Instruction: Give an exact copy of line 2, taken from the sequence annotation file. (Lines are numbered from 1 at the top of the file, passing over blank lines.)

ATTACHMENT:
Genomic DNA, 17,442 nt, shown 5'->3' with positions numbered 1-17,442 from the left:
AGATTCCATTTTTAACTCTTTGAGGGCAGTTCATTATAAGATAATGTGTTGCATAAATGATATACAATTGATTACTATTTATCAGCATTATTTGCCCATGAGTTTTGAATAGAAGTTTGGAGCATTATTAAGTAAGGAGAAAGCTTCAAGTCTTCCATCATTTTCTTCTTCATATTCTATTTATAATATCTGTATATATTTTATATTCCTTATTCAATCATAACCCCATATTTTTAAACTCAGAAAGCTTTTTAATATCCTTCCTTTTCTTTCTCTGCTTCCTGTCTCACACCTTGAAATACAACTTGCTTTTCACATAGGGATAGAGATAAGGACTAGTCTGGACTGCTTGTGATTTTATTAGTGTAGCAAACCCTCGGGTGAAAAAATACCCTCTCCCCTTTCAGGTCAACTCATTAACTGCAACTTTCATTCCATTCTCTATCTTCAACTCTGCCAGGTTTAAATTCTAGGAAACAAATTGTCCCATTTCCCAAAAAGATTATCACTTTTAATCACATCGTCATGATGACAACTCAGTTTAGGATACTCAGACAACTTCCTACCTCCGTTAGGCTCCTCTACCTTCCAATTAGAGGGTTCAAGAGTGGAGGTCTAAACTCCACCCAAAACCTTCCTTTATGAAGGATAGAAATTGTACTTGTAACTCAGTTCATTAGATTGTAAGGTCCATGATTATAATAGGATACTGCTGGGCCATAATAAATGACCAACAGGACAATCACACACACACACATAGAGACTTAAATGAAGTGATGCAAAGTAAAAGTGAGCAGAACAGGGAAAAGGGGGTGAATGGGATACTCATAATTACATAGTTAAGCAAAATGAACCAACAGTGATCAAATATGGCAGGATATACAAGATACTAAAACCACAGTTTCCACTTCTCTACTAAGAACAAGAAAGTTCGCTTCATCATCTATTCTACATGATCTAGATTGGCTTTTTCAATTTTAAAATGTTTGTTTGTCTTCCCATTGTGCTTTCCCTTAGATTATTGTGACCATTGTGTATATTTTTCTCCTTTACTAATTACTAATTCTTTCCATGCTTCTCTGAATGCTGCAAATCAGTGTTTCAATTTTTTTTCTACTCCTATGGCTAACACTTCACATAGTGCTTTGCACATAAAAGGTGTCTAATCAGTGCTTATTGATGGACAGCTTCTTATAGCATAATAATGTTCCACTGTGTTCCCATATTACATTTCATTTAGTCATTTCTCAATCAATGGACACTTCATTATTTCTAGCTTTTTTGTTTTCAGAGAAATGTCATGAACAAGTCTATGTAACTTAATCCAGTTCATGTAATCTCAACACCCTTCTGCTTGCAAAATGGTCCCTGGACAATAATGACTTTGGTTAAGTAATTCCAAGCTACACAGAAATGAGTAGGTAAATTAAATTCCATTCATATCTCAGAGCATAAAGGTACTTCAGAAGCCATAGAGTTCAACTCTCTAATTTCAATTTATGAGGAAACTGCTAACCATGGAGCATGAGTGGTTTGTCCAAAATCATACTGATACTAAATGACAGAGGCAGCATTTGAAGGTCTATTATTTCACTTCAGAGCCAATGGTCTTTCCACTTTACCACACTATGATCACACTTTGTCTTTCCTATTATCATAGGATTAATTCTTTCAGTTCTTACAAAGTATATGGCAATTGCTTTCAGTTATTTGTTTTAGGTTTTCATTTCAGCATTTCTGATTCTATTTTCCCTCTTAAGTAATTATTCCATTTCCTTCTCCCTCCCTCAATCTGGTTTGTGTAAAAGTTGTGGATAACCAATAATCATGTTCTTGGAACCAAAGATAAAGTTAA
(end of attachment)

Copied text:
AGATTCCATTTTTAACTCTTTGAGGGCAGTTCATTATAAGATAATGTGTTGCATAAATGATATACAATTGATTACTATTTATCAGCATTATTTGCCCATGAGTTTTGAATAGAAGTTTGGAGCATTATTAAGTAAGGAGAAAGCTTCAAGTCTTCCATCATTTTCTTCTTCATATTCTATTTATAATATCTGTATATATTTTATATTCCTTATTCAATCATAACCCCATATTTTTAAACTCAGAAAGCTTTTTAATATCCTTCCTTTTCTTTCTCTGCTTCCTGTCTCACACCTTGAAATACAACTTGCTTTTCACATAGGGATAGAGATAAGGACTAGTCTGGACTGCTTGTGATTTTATTAGTGTAGCAAACCCTCGGGTGAAAAAATACCCTCTCCCCTTTCAGGTCAACTCATTAACTGCAACTTTCATTCCATTCTCTATCTTCAACTCTGCCAGGTTTAAATTCTAGGAAACAAATTGTCCCATTTCCCAAAAAGATTATCACTTTTAATCACATCGTCATGATGACAACTCAGTTTAGGATACTCAGACAACTTCCTACCTCCGTTAGGCTCCTCTACCTTCCAATTAGAGGGTTCAAGAGTGGAGGTCTAAACTCCACCCAAAACCTTCCTTTATGAAGGATAGAAATTGTACTTGTAACTCAGTTCATTAGATTGTAAGGTCCATGATTATAATAGGATACTGCTGGGCCATAATAAATGACCAACAGGACAATCACACACACACACATAGAGACTTAAATGAAGTGATGCAAAGTAAAAGTGAGCAGAACAGGGAAAAGGGGGTGAATGGGATACTCATAATTACATAGTTAAGCAAAATGAACCAACAGTGATCAAATATGGCAGGATATACAAGATACTAAAACCACAGTTTCCACTTCTCTACTAAGAACAAGAAAGTTCGCTTCATCATCTATTCTACATGATCTAGATTGGCTTTTTCAATTTTAAAATGTTTGTTTGTCTTCCCATTGTGCTTTCCCTTAGATTATTGTGACCATTGTGTATATTTTTCTCCTTTACTAATTACTAATTCTTTCCATGCTTCTCTGAATGCTGCAAATCAGTGTTTCAATTTTTTTTCTACTCCTATGGCTAACACTTCACATAGTGCTTTGCACATAAAAGGTGTCTAATCAGTGCTTATTGATGGACAGCTTCTTATAGCATAATAATGTTCCACTGTGTTCCCATATTACATTTCATTTAGTCATTTCTCAATCAATGGACACTTCATTATTTCTAGCTTTTTTGTTTTCAGAGAAATGTCATGAACAAGTCTATGTAACTTAATCCAGTTCATGTAATCTCAACACCCTTCTGCTTGCAAAATGGTCCCTGGACAATAATGACTTTGGTTAAGTAATTCCAAGCTACACAGAAATGAGTAGGTAAATTAAATTCCATTCATATCTCAGAGCATAAAGGTACTTCAGAAGCCATAGAGTTCAACTCTCTAATTTCAATTTATGAGGAAACTGCTAACCATGGAGCATGAGTGGTTTGTCCAAAATCATACTGATACTAAATGACAGAGGCAGCATTTGAAGGTCTATTATTTCACTTCAGAGCCAATGGTCTTTCCACTTTACCACACTATGATCACACTTTGTCTTTCCTATTATCATAGGATTAATTCTTTCAGTTCTTACAAAGTATATGGCAATTGCTTTCAGTTATTTGTTTTAGGTTTTCATTTCAGCATTTCTGATTCTATTTTCCCTCTTAAGTAATTATTCCATTTCCTTCTCCCTCCCTCAATCTGGTTTGTGTAAAAGTTGTGGATAACCAATAATCATGTTCTTGGAACCAAAGATAAAGTTAA